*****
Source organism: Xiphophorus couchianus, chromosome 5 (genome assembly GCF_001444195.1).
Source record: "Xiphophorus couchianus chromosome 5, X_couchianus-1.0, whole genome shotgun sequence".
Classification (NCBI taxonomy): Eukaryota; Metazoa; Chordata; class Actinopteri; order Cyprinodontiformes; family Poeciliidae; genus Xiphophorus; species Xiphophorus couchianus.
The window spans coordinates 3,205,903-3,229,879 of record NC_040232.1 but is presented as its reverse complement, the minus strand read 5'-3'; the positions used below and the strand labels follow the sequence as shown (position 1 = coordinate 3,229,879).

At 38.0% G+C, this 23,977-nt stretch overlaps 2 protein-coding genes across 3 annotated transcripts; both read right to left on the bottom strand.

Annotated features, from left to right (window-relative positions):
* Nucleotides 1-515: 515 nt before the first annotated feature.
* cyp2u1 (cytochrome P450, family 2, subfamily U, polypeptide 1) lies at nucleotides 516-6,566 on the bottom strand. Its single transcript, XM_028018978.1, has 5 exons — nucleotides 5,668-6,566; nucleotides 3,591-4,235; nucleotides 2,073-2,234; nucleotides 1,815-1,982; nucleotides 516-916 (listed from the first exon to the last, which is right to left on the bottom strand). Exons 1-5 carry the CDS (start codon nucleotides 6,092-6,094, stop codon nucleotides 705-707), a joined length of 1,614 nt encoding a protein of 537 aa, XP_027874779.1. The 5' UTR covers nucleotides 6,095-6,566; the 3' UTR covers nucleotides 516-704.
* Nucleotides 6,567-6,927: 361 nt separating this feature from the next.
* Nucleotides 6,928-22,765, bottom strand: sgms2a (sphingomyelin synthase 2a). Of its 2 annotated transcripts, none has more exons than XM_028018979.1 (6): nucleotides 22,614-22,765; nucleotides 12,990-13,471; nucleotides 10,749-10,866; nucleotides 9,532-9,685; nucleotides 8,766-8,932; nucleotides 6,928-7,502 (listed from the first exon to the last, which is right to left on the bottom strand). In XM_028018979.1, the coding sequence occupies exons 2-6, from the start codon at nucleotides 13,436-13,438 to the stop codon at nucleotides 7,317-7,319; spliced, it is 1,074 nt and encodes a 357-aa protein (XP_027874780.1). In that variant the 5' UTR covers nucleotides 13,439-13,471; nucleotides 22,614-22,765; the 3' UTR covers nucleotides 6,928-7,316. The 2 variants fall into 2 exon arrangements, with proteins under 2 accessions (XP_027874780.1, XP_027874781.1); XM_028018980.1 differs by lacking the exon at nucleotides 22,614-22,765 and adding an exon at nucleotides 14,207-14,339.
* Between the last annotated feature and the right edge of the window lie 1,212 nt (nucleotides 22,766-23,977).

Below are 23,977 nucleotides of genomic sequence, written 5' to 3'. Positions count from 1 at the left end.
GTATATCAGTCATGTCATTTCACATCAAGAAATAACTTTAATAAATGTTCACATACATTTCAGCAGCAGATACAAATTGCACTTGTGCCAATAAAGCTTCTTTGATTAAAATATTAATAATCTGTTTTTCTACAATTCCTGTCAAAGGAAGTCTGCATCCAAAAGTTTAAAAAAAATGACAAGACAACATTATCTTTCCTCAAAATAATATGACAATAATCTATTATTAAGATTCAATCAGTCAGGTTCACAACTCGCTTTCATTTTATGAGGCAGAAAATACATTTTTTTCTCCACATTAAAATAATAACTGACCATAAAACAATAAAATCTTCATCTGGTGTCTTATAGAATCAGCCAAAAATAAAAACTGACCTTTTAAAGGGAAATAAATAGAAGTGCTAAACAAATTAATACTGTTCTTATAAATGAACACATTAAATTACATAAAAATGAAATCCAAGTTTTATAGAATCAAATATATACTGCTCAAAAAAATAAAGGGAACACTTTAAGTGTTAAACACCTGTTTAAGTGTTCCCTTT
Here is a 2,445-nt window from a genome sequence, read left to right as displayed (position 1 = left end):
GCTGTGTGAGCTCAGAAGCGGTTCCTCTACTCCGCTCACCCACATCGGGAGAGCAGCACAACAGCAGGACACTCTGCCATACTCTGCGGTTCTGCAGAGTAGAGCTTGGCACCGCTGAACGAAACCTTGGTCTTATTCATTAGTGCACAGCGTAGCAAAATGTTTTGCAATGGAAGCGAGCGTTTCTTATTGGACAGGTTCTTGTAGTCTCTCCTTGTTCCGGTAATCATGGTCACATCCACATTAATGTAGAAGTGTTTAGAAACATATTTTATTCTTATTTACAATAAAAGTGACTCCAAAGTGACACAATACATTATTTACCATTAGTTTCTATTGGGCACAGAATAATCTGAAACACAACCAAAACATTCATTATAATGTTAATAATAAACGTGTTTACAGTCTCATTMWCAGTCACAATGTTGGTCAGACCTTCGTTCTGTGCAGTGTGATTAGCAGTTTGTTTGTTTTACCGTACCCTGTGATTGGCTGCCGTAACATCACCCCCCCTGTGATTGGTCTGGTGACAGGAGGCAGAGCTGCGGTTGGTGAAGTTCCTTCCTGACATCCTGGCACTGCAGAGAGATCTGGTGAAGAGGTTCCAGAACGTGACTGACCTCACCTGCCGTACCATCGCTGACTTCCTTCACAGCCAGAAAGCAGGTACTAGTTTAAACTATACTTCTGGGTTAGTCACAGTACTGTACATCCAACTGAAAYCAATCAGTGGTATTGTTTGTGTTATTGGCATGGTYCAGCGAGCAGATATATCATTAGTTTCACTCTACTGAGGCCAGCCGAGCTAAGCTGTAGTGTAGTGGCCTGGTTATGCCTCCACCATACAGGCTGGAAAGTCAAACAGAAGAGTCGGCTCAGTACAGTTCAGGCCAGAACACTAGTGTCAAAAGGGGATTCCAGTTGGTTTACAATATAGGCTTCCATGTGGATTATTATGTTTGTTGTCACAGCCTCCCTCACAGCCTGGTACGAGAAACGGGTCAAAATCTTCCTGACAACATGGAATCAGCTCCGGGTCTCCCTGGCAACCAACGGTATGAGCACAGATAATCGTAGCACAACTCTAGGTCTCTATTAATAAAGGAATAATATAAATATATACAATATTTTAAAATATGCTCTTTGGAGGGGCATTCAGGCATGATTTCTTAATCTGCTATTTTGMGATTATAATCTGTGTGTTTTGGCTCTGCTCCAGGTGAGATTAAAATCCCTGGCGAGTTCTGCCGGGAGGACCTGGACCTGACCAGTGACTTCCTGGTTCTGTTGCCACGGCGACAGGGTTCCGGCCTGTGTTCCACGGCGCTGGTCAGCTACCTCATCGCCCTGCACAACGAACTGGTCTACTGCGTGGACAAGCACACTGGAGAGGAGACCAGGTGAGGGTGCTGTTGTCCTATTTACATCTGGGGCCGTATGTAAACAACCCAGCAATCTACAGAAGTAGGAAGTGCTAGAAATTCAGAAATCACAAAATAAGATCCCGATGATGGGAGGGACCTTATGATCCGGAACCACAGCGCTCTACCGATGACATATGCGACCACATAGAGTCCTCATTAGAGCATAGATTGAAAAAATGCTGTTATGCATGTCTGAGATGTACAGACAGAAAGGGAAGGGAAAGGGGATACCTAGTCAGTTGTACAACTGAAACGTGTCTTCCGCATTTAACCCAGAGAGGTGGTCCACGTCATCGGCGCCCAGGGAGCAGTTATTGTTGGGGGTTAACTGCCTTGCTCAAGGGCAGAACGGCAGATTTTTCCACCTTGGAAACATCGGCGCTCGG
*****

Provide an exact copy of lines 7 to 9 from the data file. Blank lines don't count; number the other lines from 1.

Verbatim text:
* Nucleotides 1-515: 515 nt before the first annotated feature.
* cyp2u1 (cytochrome P450, family 2, subfamily U, polypeptide 1) lies at nucleotides 516-6,566 on the bottom strand. Its single transcript, XM_028018978.1, has 5 exons — nucleotides 5,668-6,566; nucleotides 3,591-4,235; nucleotides 2,073-2,234; nucleotides 1,815-1,982; nucleotides 516-916 (listed from the first exon to the last, which is right to left on the bottom strand). Exons 1-5 carry the CDS (start codon nucleotides 6,092-6,094, stop codon nucleotides 705-707), a joined length of 1,614 nt encoding a protein of 537 aa, XP_027874779.1. The 5' UTR covers nucleotides 6,095-6,566; the 3' UTR covers nucleotides 516-704.
* Nucleotides 6,567-6,927: 361 nt separating this feature from the next.